OBJECTIVE:To characterize patients with Systemic Lupus Erythematosus (SLE) affected by COVID-19 and to analyze associations of comorbidities and medications on infection outcomes. METHODS:Patients with SLE and RT-PCR-confirmed COVID-19 were identified through an established New York University lupus cohort, query of two hospital systems, and referrals from rheumatologists. Data were prospectively collected via a web-based questionnaire and review of medical records. Baseline characteristics were obtained for all patients with COVID-19 to analyze risk factors for hospitalization. Data were also collected from asymptomatic patients and those with COVID-19-like symptoms who tested negative or were not tested. Statistical analyses were limited to confirmed COVID-19-positive patients. RESULTS:A total of 226 SLE patients were included: 41 patients with confirmed COVID-19; 19 patients who tested negative for COVID-19; 42 patients with COVID-19-like symptoms who did not get tested; and 124 patients who remained asymptomatic without testing. Of those SLE patients with COVID-19, 24 (59%) required hospitalization, four required intensive care unit-level of care, and four died. Hospitalized patients tended to be older, non-white, Hispanic, have higher BMI, history of nephritis, and at least one comorbidity. An exploratory (due to limited sample size) logistic regression analysis identified race, presence of at least one comorbidity, and BMI as independent predictors of hospitalization. CONCLUSION/CONCLUSIONS:In general, the variables predictive of hospitalization in our SLE patients were similar to those identified in the general population. Further studies are needed to understand additional risk factors for poor COVID-19 outcomes in patients with SLE.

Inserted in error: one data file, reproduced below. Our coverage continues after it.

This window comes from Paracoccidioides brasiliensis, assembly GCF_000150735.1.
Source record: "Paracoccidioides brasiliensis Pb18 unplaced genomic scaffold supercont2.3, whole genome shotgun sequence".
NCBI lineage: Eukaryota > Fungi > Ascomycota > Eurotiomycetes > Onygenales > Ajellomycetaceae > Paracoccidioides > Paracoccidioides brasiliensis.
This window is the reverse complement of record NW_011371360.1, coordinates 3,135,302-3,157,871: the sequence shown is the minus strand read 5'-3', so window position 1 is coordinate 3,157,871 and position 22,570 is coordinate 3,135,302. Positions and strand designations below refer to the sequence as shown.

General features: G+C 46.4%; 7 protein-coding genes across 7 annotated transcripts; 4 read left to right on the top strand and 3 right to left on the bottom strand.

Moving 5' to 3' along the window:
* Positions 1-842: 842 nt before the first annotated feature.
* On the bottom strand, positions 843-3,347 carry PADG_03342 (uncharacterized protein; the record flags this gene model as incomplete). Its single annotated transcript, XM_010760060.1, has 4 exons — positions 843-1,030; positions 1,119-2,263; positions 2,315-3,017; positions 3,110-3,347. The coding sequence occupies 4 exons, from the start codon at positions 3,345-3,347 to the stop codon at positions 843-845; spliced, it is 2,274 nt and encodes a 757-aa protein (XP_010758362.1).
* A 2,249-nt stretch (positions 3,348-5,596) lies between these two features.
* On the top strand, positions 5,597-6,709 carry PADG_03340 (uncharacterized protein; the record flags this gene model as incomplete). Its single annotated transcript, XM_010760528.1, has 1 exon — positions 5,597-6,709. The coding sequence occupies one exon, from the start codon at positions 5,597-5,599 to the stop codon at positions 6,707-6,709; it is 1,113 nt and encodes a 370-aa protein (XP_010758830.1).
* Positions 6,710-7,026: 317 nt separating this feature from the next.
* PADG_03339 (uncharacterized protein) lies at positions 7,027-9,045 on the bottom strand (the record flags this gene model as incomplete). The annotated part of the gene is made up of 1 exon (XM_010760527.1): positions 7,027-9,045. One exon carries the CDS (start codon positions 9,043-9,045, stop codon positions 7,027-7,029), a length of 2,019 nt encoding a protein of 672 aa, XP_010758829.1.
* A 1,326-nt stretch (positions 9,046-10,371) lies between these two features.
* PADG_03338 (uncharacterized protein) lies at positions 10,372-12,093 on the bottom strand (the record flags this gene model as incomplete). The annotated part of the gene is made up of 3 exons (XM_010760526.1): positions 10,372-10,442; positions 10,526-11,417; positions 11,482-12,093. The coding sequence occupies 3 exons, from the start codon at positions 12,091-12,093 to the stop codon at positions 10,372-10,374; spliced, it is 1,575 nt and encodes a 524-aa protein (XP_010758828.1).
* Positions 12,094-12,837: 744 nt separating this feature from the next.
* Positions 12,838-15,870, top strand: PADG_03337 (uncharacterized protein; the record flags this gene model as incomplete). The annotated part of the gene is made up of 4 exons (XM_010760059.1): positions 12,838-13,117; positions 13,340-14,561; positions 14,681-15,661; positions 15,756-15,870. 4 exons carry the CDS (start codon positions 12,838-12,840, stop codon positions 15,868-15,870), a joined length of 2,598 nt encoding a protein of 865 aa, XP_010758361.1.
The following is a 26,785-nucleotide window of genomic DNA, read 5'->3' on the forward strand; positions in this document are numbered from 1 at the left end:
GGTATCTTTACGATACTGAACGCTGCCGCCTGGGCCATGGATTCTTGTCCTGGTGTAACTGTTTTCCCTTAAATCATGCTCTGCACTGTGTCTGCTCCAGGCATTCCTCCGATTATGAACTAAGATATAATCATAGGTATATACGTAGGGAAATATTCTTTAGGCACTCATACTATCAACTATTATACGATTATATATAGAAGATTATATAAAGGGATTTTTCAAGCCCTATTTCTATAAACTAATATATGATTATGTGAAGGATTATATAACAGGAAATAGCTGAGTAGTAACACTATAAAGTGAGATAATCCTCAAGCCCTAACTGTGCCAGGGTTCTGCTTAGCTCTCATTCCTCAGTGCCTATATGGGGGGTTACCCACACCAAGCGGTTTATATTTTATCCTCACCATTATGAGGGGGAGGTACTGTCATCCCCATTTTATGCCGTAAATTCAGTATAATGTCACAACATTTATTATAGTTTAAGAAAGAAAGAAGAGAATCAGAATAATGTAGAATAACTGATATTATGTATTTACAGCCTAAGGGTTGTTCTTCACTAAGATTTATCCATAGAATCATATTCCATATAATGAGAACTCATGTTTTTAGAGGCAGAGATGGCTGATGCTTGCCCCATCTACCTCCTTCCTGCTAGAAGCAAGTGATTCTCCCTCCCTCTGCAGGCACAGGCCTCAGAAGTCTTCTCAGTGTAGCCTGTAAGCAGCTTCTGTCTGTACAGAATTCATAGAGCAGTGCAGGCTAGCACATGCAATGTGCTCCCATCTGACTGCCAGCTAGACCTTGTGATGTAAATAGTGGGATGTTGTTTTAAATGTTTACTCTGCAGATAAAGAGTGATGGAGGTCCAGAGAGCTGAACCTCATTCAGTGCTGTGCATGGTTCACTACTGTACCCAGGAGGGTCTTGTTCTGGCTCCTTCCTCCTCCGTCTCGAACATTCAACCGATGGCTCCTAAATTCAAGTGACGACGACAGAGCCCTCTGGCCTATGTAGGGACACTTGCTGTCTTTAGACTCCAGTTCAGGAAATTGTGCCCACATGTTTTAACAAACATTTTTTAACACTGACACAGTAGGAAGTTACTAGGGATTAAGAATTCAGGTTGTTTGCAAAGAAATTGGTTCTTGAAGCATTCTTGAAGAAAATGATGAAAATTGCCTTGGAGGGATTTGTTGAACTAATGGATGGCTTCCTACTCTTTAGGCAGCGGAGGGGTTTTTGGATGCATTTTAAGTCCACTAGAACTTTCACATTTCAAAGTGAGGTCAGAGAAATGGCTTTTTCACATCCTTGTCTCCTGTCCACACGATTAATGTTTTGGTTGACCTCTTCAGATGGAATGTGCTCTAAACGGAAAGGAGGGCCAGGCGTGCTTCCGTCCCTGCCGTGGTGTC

PMID: 32715660
ISSN: 2326-5205
CID: 4540102

COVID-19 in Patients with Inflammatory Arthritis: A Prospective Study on the Effects of Comorbidities and DMARDs on Clinical Outcomes

Haberman, Rebecca H; Castillo, Rochelle; Chen, Alan; Yan, Di; Ramirez, Deborah; Sekar, Vaish; Lesser, Robert; Solomon, Gary; Niemann, Andrea L; Blank, Rebecca B; Izmirly, Peter; Webster, Dan E; Ogdie, Alexis; Troxel, Andrea B; Adhikari, Samrachana; Scher, Jose U
OBJECTIVE:To characterize the hospitalization and death rates among patients with inflammatory arthritis affected by COVID-19 and to analyze the associations between comorbidities and immunomodulatory medications and infection outcomes. METHODS:Clinical, demographic, maintenance treatment, and disease course data and outcomes of individuals with inflammatory arthritis (IA; rheumatoid arthritis and spondylarthritis) with symptomatic COVID-19 infection were prospectively assessed via web-based questionnaire followed by individual phone calls and electronic medical record review. Baseline characteristics and medication use were summarized for hospitalized and ambulatory patients, and outcomes were compared for each medication class using multivariable logistic regression. RESULTS:A total of 103 patients with IA were included in the study (n=80 confirmed and n=23 highly suspicious for COVID-19). Twenty-six percent of participants required hospitalization, and 4% died. Patients who warranted hospitalization were significantly more likely to be older (P<0.001) and have comorbid hypertension (P=0.001) and chronic obstructive pulmonary disease (P=0.022). IA patients taking oral glucocorticoids had a higher likelihood of being admitted for COVID-19 (P<0.001) while those on maintenance anti-cytokine biologic therapies did not. CONCLUSION/CONCLUSIONS:In patients with underlying IA, COVID-19 outcomes were worse in those receiving glucocorticoids but not in patients on maintenance anti-cytokine therapy. Further work is needed to understand whether immunomodulatory therapies affect COVID-19 incidence.